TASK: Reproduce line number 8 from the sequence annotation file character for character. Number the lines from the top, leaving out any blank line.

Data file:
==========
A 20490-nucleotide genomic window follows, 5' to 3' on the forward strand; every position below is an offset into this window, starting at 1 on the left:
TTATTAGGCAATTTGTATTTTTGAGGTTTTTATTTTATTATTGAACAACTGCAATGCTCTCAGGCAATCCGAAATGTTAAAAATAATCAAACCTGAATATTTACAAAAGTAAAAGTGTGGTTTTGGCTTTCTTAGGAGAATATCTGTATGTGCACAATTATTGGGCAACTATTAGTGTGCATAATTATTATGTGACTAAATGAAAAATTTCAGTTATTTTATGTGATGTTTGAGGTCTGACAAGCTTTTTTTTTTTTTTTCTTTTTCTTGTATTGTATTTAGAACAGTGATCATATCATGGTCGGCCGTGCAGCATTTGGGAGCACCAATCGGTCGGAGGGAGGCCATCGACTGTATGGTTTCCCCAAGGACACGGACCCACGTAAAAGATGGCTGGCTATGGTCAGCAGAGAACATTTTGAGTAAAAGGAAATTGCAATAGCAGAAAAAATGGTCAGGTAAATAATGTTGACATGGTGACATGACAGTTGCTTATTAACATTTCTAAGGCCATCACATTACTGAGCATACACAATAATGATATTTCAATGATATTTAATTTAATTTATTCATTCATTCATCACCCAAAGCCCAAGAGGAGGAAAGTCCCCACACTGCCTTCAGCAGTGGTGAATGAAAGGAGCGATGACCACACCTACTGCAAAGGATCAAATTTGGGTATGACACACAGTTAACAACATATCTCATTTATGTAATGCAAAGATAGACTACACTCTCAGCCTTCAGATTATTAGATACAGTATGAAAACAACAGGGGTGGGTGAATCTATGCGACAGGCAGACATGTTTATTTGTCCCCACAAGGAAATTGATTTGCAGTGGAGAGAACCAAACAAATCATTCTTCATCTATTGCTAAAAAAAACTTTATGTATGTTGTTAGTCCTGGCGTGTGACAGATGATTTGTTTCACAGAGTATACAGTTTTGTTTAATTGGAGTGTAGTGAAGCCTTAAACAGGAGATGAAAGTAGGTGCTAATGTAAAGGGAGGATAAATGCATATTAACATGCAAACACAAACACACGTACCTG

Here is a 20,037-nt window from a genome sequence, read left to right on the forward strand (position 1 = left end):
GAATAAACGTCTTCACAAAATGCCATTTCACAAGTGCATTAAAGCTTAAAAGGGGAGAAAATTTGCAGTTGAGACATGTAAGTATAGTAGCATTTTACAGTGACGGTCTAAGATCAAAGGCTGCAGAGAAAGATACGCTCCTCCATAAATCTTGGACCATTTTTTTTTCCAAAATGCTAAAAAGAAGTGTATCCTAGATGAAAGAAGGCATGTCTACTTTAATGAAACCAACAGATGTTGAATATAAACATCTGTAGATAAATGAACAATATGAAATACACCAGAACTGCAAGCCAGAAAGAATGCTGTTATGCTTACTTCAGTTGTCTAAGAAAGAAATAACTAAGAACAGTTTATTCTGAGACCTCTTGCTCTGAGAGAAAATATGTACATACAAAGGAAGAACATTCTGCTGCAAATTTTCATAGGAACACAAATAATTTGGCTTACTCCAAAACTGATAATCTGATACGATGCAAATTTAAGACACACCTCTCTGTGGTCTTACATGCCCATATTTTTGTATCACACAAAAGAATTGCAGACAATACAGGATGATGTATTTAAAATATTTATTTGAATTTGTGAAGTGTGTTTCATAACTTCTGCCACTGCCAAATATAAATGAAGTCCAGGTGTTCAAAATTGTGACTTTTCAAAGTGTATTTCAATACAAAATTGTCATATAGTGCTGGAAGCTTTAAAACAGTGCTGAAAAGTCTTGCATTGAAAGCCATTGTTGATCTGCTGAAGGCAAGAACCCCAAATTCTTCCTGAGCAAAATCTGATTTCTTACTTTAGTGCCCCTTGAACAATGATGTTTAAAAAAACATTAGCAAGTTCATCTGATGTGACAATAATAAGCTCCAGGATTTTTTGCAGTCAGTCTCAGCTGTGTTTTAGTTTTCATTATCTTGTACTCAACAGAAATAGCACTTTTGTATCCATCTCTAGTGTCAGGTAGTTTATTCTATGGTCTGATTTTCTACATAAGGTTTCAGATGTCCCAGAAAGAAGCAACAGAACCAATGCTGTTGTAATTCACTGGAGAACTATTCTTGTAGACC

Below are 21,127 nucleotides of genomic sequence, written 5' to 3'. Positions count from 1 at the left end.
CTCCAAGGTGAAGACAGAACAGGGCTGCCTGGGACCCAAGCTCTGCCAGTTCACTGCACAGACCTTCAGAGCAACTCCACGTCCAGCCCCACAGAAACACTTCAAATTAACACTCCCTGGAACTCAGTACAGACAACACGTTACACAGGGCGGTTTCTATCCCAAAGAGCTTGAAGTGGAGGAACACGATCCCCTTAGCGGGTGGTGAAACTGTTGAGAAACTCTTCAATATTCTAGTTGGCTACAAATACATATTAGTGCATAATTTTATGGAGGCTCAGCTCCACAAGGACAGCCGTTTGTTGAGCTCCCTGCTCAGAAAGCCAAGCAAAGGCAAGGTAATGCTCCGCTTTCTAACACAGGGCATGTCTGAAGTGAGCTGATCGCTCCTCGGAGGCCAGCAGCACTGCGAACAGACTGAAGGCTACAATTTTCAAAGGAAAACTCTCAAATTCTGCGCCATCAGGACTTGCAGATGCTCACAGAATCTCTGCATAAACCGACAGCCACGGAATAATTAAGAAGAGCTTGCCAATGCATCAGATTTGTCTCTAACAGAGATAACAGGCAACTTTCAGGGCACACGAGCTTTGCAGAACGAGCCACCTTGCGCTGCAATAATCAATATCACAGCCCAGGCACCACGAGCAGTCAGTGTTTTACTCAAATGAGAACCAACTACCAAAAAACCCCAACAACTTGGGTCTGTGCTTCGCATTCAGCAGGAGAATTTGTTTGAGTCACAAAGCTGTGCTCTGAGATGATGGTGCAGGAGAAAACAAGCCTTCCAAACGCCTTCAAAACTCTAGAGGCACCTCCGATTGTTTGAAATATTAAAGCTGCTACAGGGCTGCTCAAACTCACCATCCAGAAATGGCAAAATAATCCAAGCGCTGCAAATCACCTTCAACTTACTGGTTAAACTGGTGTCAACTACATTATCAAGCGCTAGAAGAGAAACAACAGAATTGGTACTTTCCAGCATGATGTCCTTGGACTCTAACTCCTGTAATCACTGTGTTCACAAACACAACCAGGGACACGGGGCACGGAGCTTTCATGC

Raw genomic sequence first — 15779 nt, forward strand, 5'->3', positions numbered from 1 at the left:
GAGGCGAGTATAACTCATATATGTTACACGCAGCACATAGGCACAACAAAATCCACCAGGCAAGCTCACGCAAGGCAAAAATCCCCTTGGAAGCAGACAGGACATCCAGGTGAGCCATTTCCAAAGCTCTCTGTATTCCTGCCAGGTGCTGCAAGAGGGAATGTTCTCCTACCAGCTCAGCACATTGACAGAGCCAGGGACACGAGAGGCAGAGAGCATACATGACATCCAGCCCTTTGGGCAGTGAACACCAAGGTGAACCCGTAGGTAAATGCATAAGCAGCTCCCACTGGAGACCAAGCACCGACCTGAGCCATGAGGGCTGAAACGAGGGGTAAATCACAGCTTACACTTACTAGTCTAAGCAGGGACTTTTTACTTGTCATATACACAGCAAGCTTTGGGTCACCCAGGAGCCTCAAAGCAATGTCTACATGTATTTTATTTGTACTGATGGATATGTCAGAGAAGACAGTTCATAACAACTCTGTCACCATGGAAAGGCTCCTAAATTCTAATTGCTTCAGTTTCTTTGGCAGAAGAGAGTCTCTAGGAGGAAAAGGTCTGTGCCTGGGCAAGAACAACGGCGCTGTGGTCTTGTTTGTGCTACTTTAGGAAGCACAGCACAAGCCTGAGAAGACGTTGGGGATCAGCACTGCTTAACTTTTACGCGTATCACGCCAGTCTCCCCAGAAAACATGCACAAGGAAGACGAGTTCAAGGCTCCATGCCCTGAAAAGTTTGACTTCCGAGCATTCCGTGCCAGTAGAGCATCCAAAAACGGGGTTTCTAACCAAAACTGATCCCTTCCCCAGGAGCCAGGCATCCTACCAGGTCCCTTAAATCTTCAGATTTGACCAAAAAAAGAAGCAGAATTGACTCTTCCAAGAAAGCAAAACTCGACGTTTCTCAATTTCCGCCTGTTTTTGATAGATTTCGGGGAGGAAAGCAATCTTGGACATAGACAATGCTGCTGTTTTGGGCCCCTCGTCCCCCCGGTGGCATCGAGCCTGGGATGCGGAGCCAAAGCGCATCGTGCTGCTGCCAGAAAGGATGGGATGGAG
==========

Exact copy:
GAGGCGAGTATAACTCATATATGTTACACGCAGCACATAGGCACAACAAAATCCACCAGGCAAGCTCACGCAAGGCAAAAATCCCCTTGGAAGCAGACAGGACATCCAGGTGAGCCATTTCCAAAGCTCTCTGTATTCCTGCCAGGTGCTGCAAGAGGGAATGTTCTCCTACCAGCTCAGCACATTGACAGAGCCAGGGACACGAGAGGCAGAGAGCATACATGACATCCAGCCCTTTGGGCAGTGAACACCAAGGTGAACCCGTAGGTAAATGCATAAGCAGCTCCCACTGGAGACCAAGCACCGACCTGAGCCATGAGGGCTGAAACGAGGGGTAAATCACAGCTTACACTTACTAGTCTAAGCAGGGACTTTTTACTTGTCATATACACAGCAAGCTTTGGGTCACCCAGGAGCCTCAAAGCAATGTCTACATGTATTTTATTTGTACTGATGGATATGTCAGAGAAGACAGTTCATAACAACTCTGTCACCATGGAAAGGCTCCTAAATTCTAATTGCTTCAGTTTCTTTGGCAGAAGAGAGTCTCTAGGAGGAAAAGGTCTGTGCCTGGGCAAGAACAACGGCGCTGTGGTCTTGTTTGTGCTACTTTAGGAAGCACAGCACAAGCCTGAGAAGACGTTGGGGATCAGCACTGCTTAACTTTTACGCGTATCACGCCAGTCTCCCCAGAAAACATGCACAAGGAAGACGAGTTCAAGGCTCCATGCCCTGAAAAGTTTGACTTCCGAGCATTCCGTGCCAGTAGAGCATCCAAAAACGGGGTTTCTAACCAAAACTGATCCCTTCCCCAGGAGCCAGGCATCCTACCAGGTCCCTTAAATCTTCAGATTTGACCAAAAAAAGAAGCAGAATTGACTCTTCCAAGAAAGCAAAACTCGACGTTTCTCAATTTCCGCCTGTTTTTGATAGATTTCGGGGAGGAAAGCAATCTTGGACATAGACAATGCTGCTGTTTTGGGCCCCTCGTCCCCCCGGTGGCATCGAGCCTGGGATGCGGAGCCAAAGCGCATCGTGCTGCTGCCAGAAAGGATGGGATGGAG